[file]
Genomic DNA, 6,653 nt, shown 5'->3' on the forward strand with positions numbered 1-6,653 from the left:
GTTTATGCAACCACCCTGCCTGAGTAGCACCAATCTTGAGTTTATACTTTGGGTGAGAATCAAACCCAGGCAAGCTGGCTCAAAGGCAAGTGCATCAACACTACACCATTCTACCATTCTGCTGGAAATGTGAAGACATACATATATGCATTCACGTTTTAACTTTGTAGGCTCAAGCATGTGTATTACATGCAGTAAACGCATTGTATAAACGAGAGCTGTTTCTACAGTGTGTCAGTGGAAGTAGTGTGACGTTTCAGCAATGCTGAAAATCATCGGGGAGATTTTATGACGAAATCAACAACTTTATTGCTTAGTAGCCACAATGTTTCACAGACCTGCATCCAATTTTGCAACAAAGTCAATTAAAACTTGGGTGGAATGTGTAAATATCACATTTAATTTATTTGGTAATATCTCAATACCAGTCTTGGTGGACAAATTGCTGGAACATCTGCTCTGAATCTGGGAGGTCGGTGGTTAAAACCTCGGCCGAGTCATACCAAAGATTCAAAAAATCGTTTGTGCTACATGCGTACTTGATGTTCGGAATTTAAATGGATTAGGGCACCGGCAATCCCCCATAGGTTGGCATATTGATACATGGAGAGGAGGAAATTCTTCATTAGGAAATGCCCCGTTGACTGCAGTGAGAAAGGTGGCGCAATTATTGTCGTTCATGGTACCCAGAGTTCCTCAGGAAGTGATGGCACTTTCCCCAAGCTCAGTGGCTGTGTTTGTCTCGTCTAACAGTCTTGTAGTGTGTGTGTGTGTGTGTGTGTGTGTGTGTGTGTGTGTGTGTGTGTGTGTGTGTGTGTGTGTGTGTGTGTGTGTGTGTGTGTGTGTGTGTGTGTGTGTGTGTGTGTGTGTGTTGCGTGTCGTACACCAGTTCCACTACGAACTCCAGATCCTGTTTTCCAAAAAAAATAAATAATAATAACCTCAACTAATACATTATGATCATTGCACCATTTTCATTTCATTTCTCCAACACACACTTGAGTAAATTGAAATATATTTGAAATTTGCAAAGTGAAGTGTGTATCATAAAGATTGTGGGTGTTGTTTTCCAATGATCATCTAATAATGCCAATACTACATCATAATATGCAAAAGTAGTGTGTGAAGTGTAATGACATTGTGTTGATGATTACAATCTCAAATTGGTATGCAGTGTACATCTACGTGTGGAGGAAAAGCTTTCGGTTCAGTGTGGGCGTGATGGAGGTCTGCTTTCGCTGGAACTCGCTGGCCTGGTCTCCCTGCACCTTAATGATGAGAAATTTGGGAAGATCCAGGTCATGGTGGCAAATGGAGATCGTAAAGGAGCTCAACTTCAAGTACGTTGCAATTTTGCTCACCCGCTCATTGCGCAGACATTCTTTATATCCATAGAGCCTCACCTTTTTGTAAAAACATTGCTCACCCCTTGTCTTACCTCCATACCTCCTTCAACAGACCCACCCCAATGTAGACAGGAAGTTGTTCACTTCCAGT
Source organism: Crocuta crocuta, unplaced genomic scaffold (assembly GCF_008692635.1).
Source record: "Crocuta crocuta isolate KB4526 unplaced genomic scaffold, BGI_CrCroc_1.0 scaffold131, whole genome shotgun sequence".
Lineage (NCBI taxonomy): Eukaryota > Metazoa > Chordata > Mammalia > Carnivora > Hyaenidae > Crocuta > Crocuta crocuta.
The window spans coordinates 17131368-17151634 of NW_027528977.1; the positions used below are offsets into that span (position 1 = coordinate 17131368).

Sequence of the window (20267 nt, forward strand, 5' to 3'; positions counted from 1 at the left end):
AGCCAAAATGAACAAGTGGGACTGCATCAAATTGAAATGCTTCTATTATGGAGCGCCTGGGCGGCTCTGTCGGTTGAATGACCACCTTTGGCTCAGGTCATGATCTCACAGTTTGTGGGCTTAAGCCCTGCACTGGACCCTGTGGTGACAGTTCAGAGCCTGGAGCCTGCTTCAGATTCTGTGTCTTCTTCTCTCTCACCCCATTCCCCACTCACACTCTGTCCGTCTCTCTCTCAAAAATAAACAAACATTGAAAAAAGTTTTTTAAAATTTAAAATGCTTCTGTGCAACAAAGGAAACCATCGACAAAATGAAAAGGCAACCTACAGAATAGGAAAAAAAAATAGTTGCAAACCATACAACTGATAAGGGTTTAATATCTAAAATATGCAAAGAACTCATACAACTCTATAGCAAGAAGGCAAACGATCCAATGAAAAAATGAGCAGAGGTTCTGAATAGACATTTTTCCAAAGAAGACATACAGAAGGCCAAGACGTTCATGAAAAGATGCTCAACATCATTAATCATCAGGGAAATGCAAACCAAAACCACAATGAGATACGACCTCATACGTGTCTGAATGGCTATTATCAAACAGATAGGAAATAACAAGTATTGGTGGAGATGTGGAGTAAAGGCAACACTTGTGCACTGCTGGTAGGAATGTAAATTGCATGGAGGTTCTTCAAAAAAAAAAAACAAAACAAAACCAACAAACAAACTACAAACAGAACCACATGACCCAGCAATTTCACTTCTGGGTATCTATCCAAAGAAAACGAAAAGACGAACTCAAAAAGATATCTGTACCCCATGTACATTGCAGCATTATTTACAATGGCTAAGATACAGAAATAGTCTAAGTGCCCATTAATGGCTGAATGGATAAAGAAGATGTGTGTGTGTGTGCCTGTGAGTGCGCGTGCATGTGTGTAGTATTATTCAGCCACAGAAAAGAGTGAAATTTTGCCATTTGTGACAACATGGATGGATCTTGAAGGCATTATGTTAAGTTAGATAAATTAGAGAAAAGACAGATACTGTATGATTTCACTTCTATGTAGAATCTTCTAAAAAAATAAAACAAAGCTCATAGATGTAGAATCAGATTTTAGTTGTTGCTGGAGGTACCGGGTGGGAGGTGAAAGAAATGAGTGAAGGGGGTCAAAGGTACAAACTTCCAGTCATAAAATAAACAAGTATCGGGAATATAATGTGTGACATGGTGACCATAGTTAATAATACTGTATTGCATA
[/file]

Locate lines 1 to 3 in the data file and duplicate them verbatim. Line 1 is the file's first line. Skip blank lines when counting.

Genomic DNA, 6,653 nt, shown 5'->3' on the forward strand with positions numbered 1-6,653 from the left:
GTTTATGCAACCACCCTGCCTGAGTAGCACCAATCTTGAGTTTATACTTTGGGTGAGAATCAAACCCAGGCAAGCTGGCTCAAAGGCAAGTGCATCAACACTACACCATTCTACCATTCTGCTGGAAATGTGAAGACATACATATATGCATTCACGTTTTAACTTTGTAGGCTCAAGCATGTGTATTACATGCAGTAAACGCATTGTATAAACGAGAGCTGTTTCTACAGTGTGTCAGTGGAAGTAGTGTGACGTTTCAGCAATGCTGAAAATCATCGGGGAGATTTTATGACGAAATCAACAACTTTATTGCTTAGTAGCCACAATGTTTCACAGACCTGCATCCAATTTTGCAACAAAGTCAATTAAAACTTGGGTGGAATGTGTAAATATCACATTTAATTTATTTGGTAATATCTCAATACCAGTCTTGGTGGACAAATTGCTGGAACATCTGCTCTGAATCTGGGAGGTCGGTGGTTAAAACCTCGGCCGAGTCATACCAAAGATTCAAAAAATCGTTTGTGCTACATGCGTACTTGATGTTCGGAATTTAAATGGATTAGGGCACCGGCAATCCCCCATAGGTTGGCATATTGATACATGGAGAGGAGGAAATTCTTCATTAGGAAATGCCCCGTTGACTGCAGTGAGAAAGGTGGCGCAATTATTGTCGTTCATGGTACCCAGAGTTCCTCAGGAAGTGATGGCACTTTCCCCAAGCTCAGTGGCTGTGTTTGTCTCGTCTAACAGTCTTGTAGTGTGTGTGTGTGTGTGTGTGTGTGTGTGTGTGTGTGTGTGTGTGTGTGTGTGTGTGTGTGTGTGTGTGTGTGTGTGTGTGTGTGTGTGTGTGTGTGTGTGTGTGTGTGTGTTGCGTGTCGTACACCAGTTCCACTACGAACTCCAGATCCTGTTTTCCAAAAAAAATAAATAATAATAACCTCAACTAATACATTATGATCATTGCACCATTTTCATTTCATTTCTCCAACACACACTTGAGTAAATTGAAATATATTTGAAATTTGCAAAGTGAAGTGTGTATCATAAAGATTGTGGGTGTTGTTTTCCAATGATCATCTAATAATGCCAATACTACATCATAATATGCAAAAGTAGTGTGTGAAGTGTAATGACATTGTGTTGATGATTACAATCTCAAATTGGTATGCAGTGTACATCTACGTGTGGAGGAAAAGCTTTCGGTTCAGTGTGGGCGTGATGGAGGTCTGCTTTCGCTGGAACTCGCTGGCCTGGTCTCCCTGCACCTTAATGATGAGAAATTTGGGAAGATCCAGGTCATGGTGGCAAATGGAGATCGTAAAGGAGCTCAACTTCAAGTACGTTGCAATTTTGCTCACCCGCTCATTGCGCAGACATTCTTTATATCCATAGAGCCTCACCTTTTTGTAAAAACATTGCTCACCCCTTGTCTTACCTCCATACCTCCTTCAACAGACCCACCCCAATGTAGACAGGAAGTTGTTCACTTCCAGT
Source organism: Crocuta crocuta, unplaced genomic scaffold (assembly GCF_008692635.1).